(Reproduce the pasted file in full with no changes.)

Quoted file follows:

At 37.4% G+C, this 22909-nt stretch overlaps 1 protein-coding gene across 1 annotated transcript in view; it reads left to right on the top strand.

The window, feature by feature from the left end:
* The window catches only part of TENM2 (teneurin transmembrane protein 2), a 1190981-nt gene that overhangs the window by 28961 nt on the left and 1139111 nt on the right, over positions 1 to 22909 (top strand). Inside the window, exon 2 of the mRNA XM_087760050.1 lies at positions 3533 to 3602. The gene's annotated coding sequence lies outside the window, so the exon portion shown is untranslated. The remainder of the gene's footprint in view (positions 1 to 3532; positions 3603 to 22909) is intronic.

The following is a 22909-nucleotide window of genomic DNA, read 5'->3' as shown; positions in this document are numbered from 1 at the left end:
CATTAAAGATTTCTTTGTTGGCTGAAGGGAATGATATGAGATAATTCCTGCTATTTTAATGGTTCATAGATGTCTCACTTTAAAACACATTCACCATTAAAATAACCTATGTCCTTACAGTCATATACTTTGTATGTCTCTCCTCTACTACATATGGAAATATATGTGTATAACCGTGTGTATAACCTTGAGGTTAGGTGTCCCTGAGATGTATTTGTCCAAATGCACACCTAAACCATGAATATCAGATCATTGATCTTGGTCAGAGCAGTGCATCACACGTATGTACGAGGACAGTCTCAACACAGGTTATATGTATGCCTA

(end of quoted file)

At 37.4% G+C, this 22909-nt stretch overlaps 1 protein-coding gene across 1 annotated transcript in view; it reads left to right on the top strand.

The window, feature by feature from the left end:
* The window catches only part of TENM2 (teneurin transmembrane protein 2), a 1190981-nt gene that overhangs the window by 28961 nt on the left and 1139111 nt on the right, over positions 1 to 22909 (top strand). Inside the window, exon 2 of the mRNA XM_087760050.1 lies at positions 3533 to 3602. The gene's annotated coding sequence lies outside the window, so the exon portion shown is untranslated. The remainder of the gene's footprint in view (positions 1 to 3532; positions 3603 to 22909) is intronic.

The following is a 22909-nucleotide window of genomic DNA, read 5'->3' as shown; positions in this document are numbered from 1 at the left end:
CATTAAAGATTTCTTTGTTGGCTGAAGGGAATGATATGAGATAATTCCTGCTATTTTAATGGTTCATAGATGTCTCACTTTAAAACACATTCACCATTAAAATAACCTATGTCCTTACAGTCATATACTTTGTATGTCTCTCCTCTACTACATATGGAAATATATGTGTATAACCGTGTGTATAACCTTGAGGTTAGGTGTCCCTGAGATGTATTTGTCCAAATGCACACCTAAACCATGAATATCAGATCATTGATCTTGGTCAGAGCAGTGCATCACACGTATGTACGAGGACAGTCTCAACACAGGTTATATGTATGCCTA